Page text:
Desensitisation of the human long chain fatty acid receptors FFA1 and FFA4

Raihan, Sheikh Zahir (2017) Desensitisation of the human long chain fatty acid receptors FFA1 and FFA4. PhD thesis, University of Glasgow.

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G protein-coupled receptors (GPCRs) constitute the largest, most ubiquitous and most versatile family of membrane proteins encoded by the human genome. Due to diverse ligands and multiple physiological activities, this set of receptors has frequently been explored as potential drug targets. Deorphanisation of GPCRs successfully identified FFA1 and FFA4 (previously named GPR40 and GPR120) as long chain free fatty acid receptors. With diverse expression patterns and close association to pathophysiology of metabolic diseases, both receptors are being studied to understand both receptor pharmacology and their potential for drug development. Due to the overlap in the activation of FFA1 and FFA4 by endogenous fatty acid ligands, selective synthetic ligands have been developed for these receptors. Using a number of biochemical and biophysical assays, I have characterised TUG-770, TUG-905 and GW-1100 as FFA1 ligands and TUG-891, TUG-1197 and TUG-1275 as FFA4 ligands. TUG-905 was found to be most potent and selective FFA1 agonist and GW-1100 showed insurmountable antagonism at FFA1. At FFA4, TUG-1197 was found to be a highly potent and selective agonist. TUG-1275 showed insurmountable antagonism at FFA4 in β-arrestin2 recruitment, receptor internalisation and inositol monophosphate accumulation studies and showed complete selectivity for hFFA4. Agonist exposure rapidly phosphorylated FFA4 in an agonist-concentration-dependent fashion which was totally blocked by TUG-1275. The protein kinase C activator PMA was also noted to phosphorylate FFAA in a concentration-dependent manner. Thus both homologous and heterologous phosphorylation is involved in FFA4 regulation. The FFA4-agonist TUG-891 produced robust internalisation of FFA4 as detected by each of confocal microscopy, and both cell surface ELISA and biotinylation. PMA was able to internalise FFA4 although it was unable to recruit β-arrestin2 to FFA4 suggesting that this internalisation might not be β-arrestin2-dependent. Constitutive internalisation was seen for FFA1, where the selective FFA1 antagonist GW-1100 had no effect. Repeated agonist-exposure desensitised both FFA1 and FF4 as revealed in single-cell calcium imaging studies. Although there was a small reduction of FFA4-internalisation and a slight elevation of total calcium levels from a single-chronic exposure of agonist, elimination of β-arrestin1/2 from HEK293 cells by genome editing did not significantly change the desensitisation of FFA4 to repeated exposure of agonist and did not prevent agonist-promoted internalisation. These studies indicate that β-arrestins are not the sole factors in desensitisation of human FFA4. Gαq/11 elimination by genome editing completely blocked intracellular calcium mobilisation and accumulation of inositol monophosphates mediated by both FFA1 and FFA4 indicating that Gαq/11 coupling to agonist-activated receptors is essential for this functional signalling outcome via both receptors. FFA4 expressed in Gαq/11-null cells was found to be phosphorylated by agonist, indicating that phosphorylation-mediated desensitisation of this receptor is not dependent on Gαq/11 proteins. FRET and BRET experiments revealed for the first time homo and hetero-oligomerisation of both FFA1 and FFA4. Although ligand regulation of oligomerisation was not investigated these preliminary observations of oligomerisation may help in the future to answer many questions of regulation and desensitisation of these receptors. The selective FFA1 and FFA4 ligands characterised here in this project might be used as tool compounds to further explore the physiology and pharmacology of these therapeutically important receptors.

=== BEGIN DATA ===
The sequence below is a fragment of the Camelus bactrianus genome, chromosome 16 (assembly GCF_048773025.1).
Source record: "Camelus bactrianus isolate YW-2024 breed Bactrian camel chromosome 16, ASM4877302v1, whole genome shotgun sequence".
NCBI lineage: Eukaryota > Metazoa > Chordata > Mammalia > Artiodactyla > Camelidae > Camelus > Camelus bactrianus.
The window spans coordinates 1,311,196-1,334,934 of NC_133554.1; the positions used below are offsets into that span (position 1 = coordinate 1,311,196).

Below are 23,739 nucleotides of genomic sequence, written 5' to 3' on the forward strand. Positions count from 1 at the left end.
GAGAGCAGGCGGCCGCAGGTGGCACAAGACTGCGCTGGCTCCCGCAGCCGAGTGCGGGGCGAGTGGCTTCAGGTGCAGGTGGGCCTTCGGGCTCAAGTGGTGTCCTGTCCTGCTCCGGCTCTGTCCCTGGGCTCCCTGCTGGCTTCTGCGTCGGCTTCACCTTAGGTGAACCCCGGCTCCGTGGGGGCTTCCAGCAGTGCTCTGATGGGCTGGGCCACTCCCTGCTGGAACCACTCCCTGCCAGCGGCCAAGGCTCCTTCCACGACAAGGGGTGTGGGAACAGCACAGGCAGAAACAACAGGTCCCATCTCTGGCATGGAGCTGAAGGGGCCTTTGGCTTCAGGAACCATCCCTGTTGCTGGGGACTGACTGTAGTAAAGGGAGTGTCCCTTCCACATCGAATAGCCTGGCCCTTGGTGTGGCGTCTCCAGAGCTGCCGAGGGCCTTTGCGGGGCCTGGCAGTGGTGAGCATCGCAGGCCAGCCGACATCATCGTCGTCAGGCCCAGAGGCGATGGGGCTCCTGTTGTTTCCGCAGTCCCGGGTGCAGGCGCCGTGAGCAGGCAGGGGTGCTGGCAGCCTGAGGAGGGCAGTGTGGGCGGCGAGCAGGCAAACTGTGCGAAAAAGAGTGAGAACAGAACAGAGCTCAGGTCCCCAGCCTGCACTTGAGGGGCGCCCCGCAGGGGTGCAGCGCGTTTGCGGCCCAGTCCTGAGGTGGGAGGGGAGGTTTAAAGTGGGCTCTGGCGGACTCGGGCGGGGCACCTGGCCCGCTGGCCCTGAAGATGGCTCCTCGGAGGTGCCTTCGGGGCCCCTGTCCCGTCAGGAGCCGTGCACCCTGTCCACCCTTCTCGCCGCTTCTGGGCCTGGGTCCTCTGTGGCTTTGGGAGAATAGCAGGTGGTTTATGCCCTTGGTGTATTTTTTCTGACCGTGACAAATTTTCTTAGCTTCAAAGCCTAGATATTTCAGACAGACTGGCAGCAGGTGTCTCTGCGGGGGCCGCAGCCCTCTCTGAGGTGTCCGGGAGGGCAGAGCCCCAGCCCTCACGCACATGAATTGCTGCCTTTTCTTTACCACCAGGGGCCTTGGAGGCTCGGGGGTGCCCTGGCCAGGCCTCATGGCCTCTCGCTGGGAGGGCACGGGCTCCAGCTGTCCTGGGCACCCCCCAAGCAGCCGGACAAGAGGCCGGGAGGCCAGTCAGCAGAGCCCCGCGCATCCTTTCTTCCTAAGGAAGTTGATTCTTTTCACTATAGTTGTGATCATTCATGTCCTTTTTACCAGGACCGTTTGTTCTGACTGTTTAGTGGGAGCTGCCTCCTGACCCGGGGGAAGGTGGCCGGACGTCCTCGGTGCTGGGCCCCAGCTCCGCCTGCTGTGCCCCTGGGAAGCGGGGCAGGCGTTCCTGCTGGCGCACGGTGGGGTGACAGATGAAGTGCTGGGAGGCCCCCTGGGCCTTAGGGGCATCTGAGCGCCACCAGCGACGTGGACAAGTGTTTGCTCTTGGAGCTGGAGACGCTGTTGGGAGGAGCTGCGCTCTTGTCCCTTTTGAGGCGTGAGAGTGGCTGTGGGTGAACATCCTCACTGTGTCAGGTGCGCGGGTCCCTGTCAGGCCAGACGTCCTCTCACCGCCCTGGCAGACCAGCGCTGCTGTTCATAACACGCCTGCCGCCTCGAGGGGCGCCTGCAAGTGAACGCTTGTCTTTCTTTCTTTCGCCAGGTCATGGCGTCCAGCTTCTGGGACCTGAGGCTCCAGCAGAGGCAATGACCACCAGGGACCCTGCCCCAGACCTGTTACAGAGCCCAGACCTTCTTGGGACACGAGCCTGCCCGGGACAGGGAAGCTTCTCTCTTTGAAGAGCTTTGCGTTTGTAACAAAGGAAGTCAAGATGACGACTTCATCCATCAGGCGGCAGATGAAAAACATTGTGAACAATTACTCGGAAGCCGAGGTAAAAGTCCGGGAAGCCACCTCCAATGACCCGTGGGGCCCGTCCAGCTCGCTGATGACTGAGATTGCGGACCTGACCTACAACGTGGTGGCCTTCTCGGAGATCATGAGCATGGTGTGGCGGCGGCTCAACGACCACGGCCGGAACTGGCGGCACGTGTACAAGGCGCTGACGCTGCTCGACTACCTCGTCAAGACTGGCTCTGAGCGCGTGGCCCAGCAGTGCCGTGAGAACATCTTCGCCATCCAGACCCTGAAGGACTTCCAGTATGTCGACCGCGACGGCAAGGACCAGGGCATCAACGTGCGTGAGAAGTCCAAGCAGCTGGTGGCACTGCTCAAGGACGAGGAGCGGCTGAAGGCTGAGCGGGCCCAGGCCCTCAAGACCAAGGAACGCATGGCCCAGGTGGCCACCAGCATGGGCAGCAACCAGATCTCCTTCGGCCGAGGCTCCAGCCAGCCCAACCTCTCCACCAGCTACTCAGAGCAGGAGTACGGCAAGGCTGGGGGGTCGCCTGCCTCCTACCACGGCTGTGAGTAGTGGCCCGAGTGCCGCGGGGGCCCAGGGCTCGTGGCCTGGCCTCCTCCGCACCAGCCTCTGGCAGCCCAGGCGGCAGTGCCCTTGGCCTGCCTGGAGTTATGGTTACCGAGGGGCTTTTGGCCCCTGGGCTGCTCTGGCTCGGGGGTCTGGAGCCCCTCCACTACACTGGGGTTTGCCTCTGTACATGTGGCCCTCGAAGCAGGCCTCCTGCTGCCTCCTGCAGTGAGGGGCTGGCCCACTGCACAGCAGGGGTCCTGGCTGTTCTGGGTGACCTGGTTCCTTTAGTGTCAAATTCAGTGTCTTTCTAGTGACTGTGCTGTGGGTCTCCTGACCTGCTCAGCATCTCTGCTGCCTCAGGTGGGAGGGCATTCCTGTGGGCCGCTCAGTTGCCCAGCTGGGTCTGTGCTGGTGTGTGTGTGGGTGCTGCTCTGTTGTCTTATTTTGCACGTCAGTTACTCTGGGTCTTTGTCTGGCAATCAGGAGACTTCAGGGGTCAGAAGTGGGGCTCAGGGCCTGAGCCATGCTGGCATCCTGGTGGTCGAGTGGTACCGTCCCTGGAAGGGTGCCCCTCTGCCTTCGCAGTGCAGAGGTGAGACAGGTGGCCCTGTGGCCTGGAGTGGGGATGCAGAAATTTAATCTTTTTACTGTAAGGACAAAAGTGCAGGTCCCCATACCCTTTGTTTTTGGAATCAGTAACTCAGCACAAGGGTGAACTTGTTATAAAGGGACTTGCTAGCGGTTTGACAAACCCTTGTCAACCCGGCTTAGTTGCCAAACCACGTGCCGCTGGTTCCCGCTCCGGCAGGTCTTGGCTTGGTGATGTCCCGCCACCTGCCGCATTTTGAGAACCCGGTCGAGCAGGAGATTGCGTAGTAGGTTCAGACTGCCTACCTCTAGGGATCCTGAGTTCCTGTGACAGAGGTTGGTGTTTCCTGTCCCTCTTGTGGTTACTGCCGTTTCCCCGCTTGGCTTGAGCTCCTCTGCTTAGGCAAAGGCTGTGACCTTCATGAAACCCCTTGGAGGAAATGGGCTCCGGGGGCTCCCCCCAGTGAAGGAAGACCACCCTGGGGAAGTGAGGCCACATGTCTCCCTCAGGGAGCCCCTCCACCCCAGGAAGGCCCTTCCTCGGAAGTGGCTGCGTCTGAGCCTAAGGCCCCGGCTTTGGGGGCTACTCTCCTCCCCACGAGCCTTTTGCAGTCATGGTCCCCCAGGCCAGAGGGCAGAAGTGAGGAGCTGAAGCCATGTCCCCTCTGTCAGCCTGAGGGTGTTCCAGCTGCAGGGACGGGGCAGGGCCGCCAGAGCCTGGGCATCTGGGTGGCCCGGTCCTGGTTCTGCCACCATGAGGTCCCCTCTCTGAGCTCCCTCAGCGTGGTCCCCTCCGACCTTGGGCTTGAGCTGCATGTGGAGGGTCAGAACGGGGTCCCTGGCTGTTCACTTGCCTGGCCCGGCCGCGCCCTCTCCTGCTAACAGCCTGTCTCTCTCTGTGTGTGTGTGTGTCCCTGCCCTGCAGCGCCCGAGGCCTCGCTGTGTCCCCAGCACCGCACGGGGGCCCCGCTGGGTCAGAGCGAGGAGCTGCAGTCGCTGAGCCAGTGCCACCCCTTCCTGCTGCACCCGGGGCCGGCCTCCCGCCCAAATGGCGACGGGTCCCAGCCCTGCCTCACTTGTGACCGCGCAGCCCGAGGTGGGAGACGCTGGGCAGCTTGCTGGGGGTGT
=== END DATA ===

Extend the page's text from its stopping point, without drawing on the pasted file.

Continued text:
Item Type: Thesis (PhD)
Qualification Level: Doctoral
Keywords: GPCR, FFA1, FFA4, desensitisation.
Subjects: Q Science > Q Science (General)
Colleges/Schools: College of Medical Veterinary and Life Sciences > School of Molecular Biosciences
Supervisor's Name: Milligan, Professor Graeme
Date of Award: 2017
Depositing User: S.Z RAIHAN
Unique ID: glathesis:2017-8144
Copyright: Copyright of this thesis is held by the author.
Date Deposited: 04 May 2017 13:23
Last Modified: 28 Jun 2017 12:13

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